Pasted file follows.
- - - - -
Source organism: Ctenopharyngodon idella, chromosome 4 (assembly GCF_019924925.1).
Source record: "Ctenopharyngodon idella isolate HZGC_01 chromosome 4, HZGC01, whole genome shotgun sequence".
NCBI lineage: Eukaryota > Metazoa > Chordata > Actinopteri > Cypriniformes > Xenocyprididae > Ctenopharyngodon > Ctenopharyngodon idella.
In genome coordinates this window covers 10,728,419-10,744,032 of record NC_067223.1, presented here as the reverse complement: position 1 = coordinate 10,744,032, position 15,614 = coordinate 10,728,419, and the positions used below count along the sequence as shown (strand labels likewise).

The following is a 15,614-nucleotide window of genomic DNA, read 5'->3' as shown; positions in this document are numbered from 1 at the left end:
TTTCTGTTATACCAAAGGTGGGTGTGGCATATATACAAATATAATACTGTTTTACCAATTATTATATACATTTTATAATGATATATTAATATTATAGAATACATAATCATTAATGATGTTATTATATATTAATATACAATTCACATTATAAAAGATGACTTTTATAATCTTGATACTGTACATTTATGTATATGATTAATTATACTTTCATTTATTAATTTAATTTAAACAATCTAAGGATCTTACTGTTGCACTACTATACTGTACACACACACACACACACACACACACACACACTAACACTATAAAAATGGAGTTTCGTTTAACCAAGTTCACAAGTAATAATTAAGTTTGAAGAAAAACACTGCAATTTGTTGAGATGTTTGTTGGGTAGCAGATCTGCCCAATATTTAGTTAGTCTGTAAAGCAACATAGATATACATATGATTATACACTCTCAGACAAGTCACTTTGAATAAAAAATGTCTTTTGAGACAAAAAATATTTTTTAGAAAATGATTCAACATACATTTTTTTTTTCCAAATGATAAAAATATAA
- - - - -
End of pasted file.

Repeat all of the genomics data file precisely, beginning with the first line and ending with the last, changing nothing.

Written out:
Source organism: Ctenopharyngodon idella, chromosome 4 (assembly GCF_019924925.1).
Source record: "Ctenopharyngodon idella isolate HZGC_01 chromosome 4, HZGC01, whole genome shotgun sequence".
NCBI lineage: Eukaryota > Metazoa > Chordata > Actinopteri > Cypriniformes > Xenocyprididae > Ctenopharyngodon > Ctenopharyngodon idella.
In genome coordinates this window covers 10,728,419-10,744,032 of record NC_067223.1, presented here as the reverse complement: position 1 = coordinate 10,744,032, position 15,614 = coordinate 10,728,419, and the positions used below count along the sequence as shown (strand labels likewise).

The following is a 15,614-nucleotide window of genomic DNA, read 5'->3' as shown; positions in this document are numbered from 1 at the left end:
TTTCTGTTATACCAAAGGTGGGTGTGGCATATATACAAATATAATACTGTTTTACCAATTATTATATACATTTTATAATGATATATTAATATTATAGAATACATAATCATTAATGATGTTATTATATATTAATATACAATTCACATTATAAAAGATGACTTTTATAATCTTGATACTGTACATTTATGTATATGATTAATTATACTTTCATTTATTAATTTAATTTAAACAATCTAAGGATCTTACTGTTGCACTACTATACTGTACACACACACACACACACACACACACACACACTAACACTATAAAAATGGAGTTTCGTTTAACCAAGTTCACAAGTAATAATTAAGTTTGAAGAAAAACACTGCAATTTGTTGAGATGTTTGTTGGGTAGCAGATCTGCCCAATATTTAGTTAGTCTGTAAAGCAACATAGATATACATATGATTATACACTCTCAGACAAGTCACTTTGAATAAAAAATGTCTTTTGAGACAAAAAATATTTTTTAGAAAATGATTCAACATACATTTTTTTTTTCCAAATGATAAAAATATAA